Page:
A look at the faith of prisoners looking for pen pals on blackandpink.org
It is often claimed that the US prison population is made up primarily (est. 74%) of people who ascribe to the Christian faith. I personally always felt this statistic to be a bit grandiose, even for the US.
When I came across the website blackandpink.org which offers people the opportunity to be a pen pal to people in prison I noticed that they allow you to select who you will correspond with based on a number of filters including race, gender, and religion.
I thought it might be a fun exercise to try filtering all potential pen pals by the 10 faiths listed. Here’s how it turned out.
Continue reading “Prison, Faith, and Statistics”
Well, as we all know, abortion is a pretty contentious topic in the United States. It also faces its strongest opposition from religious groups. Considering how we atheists do not believe in God and need to rationally conclude morality for ourselves; we cannot rely on religious moral pronouncements about abortion, but need to come to our own conclusions. Philosophically, there are many different moral stances framing the issue that atheists can take, but we can also apply science to the issue to come to reasonable conclusions. Being essentially a utilitarian, as I have made clear in previous articles, this is my take on the abortion issue. I see the abortion issue as having two different priorities that we need to balance: the life of the fetus and the mother’s right to her own body.
To me, a fetus most certainly is a human life, but we must be careful how we define and frame this issue. Some people see the killing of all human life to be bad, while I obviously disagree in this particular circumstance. It has been said by people who are pro-choice, particularly those not of a religious variety, that life does not begin, but that it continues. A fertilized egg is formed from living components from the mother and the father, and this gives a fertilized egg a distinct set of human DNA, which then grows into a fully born human. In a vacuum, it could be argued by some that this life should not be destroyed, but obviously this fertilization process does not happen within a vacuum. It typically happens in a fully grown, or nearly fully grown human female. This woman has her own priorities and concerns, and these should not be discounted simply because a fetus or an embryo or a fertilized egg is a human life. We must look at how the two priorities between the mother’s concerns and the life of the fetus should be weighed against each other.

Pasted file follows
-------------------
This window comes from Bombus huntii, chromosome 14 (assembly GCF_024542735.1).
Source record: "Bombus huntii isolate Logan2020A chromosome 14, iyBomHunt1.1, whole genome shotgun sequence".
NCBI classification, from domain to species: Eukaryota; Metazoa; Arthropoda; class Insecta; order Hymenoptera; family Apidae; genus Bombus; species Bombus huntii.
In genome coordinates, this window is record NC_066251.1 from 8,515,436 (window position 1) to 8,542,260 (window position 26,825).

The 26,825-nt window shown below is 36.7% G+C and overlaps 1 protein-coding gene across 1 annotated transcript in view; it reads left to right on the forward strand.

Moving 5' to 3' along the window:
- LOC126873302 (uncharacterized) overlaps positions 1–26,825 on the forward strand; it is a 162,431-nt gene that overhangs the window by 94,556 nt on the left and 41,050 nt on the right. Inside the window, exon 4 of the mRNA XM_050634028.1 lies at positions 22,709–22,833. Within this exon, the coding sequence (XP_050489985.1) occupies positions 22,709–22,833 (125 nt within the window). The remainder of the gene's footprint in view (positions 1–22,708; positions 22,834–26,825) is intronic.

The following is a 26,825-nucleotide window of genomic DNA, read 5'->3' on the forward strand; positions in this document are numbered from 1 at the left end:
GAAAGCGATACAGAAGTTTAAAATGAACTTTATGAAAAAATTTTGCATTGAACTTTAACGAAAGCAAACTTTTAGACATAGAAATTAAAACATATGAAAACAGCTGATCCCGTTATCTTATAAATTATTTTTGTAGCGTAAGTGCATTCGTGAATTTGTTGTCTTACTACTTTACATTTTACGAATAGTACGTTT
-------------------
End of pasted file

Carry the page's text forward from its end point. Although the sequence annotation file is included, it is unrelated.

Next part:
Continue reading “Abortion: What Does Science Say on the Matter?”
Before I begin, I bid you, take a breath, in then out. Let the preconceptions and rigid guard you came in with down. I am not here to criticize, debunk, disprove, or solve the endless argument for the beginning of life. This metaphysical and moderately circular argument, life and when it begins, has been here since before I was, and will be here well after I have left. What I wish to consider is a world where that black and white definition is unimportant, where the abortion question has been relegated to the dustbins of a society past.
I wish to talk about consequences, specifically future predictions of the reactions that might result from a series of decisions. Without regulating sexuality, banning abortion, or mandating birth control for all citizens how could we reduce the unwanted or surprise pregnancy, and with it the possible request for an abortion? How could we create a self policing population that actively chooses to avoid scenarios where the results could be the creation of human lives, whilst protecting the natural and very human instinct to copulate?
Continue reading “Abortion and Education: A love Hate Story of Faith and Consequences”